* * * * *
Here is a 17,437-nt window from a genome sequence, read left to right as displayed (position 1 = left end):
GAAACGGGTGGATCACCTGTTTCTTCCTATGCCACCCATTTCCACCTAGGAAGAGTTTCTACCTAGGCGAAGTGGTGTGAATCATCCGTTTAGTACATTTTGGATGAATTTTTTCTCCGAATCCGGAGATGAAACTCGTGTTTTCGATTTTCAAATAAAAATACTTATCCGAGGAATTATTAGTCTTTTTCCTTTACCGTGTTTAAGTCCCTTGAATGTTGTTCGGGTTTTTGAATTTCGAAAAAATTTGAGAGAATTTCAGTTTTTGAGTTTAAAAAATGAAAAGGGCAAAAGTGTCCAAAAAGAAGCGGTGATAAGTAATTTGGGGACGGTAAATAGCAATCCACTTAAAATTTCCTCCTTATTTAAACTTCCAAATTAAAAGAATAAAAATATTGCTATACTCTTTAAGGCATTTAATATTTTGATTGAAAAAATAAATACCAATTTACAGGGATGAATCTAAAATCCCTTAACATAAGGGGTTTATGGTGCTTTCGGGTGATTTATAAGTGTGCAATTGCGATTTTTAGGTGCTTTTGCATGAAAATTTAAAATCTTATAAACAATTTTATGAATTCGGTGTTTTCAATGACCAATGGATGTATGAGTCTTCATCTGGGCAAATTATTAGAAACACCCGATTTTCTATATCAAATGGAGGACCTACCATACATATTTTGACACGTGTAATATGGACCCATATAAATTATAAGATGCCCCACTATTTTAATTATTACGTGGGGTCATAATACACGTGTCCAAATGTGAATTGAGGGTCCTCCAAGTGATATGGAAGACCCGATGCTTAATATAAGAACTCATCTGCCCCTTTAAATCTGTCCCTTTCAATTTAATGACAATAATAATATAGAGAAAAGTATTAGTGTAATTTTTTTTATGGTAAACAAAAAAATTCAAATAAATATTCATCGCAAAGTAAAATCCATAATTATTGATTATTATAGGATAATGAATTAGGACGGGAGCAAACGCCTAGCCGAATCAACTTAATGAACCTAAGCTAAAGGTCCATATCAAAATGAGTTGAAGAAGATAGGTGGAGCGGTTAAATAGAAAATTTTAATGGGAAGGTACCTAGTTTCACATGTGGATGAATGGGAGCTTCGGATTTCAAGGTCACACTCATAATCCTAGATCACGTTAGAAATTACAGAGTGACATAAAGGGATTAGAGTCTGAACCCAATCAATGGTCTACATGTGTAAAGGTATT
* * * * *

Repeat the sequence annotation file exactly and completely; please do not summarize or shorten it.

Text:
Here is a 17,437-nt window from a genome sequence, read left to right as displayed (position 1 = left end):
GAAACGGGTGGATCACCTGTTTCTTCCTATGCCACCCATTTCCACCTAGGAAGAGTTTCTACCTAGGCGAAGTGGTGTGAATCATCCGTTTAGTACATTTTGGATGAATTTTTTCTCCGAATCCGGAGATGAAACTCGTGTTTTCGATTTTCAAATAAAAATACTTATCCGAGGAATTATTAGTCTTTTTCCTTTACCGTGTTTAAGTCCCTTGAATGTTGTTCGGGTTTTTGAATTTCGAAAAAATTTGAGAGAATTTCAGTTTTTGAGTTTAAAAAATGAAAAGGGCAAAAGTGTCCAAAAAGAAGCGGTGATAAGTAATTTGGGGACGGTAAATAGCAATCCACTTAAAATTTCCTCCTTATTTAAACTTCCAAATTAAAAGAATAAAAATATTGCTATACTCTTTAAGGCATTTAATATTTTGATTGAAAAAATAAATACCAATTTACAGGGATGAATCTAAAATCCCTTAACATAAGGGGTTTATGGTGCTTTCGGGTGATTTATAAGTGTGCAATTGCGATTTTTAGGTGCTTTTGCATGAAAATTTAAAATCTTATAAACAATTTTATGAATTCGGTGTTTTCAATGACCAATGGATGTATGAGTCTTCATCTGGGCAAATTATTAGAAACACCCGATTTTCTATATCAAATGGAGGACCTACCATACATATTTTGACACGTGTAATATGGACCCATATAAATTATAAGATGCCCCACTATTTTAATTATTACGTGGGGTCATAATACACGTGTCCAAATGTGAATTGAGGGTCCTCCAAGTGATATGGAAGACCCGATGCTTAATATAAGAACTCATCTGCCCCTTTAAATCTGTCCCTTTCAATTTAATGACAATAATAATATAGAGAAAAGTATTAGTGTAATTTTTTTTATGGTAAACAAAAAAATTCAAATAAATATTCATCGCAAAGTAAAATCCATAATTATTGATTATTATAGGATAATGAATTAGGACGGGAGCAAACGCCTAGCCGAATCAACTTAATGAACCTAAGCTAAAGGTCCATATCAAAATGAGTTGAAGAAGATAGGTGGAGCGGTTAAATAGAAAATTTTAATGGGAAGGTACCTAGTTTCACATGTGGATGAATGGGAGCTTCGGATTTCAAGGTCACACTCATAATCCTAGATCACGTTAGAAATTACAGAGTGACATAAAGGGATTAGAGTCTGAACCCAATCAATGGTCTACATGTGTAAAGGTATT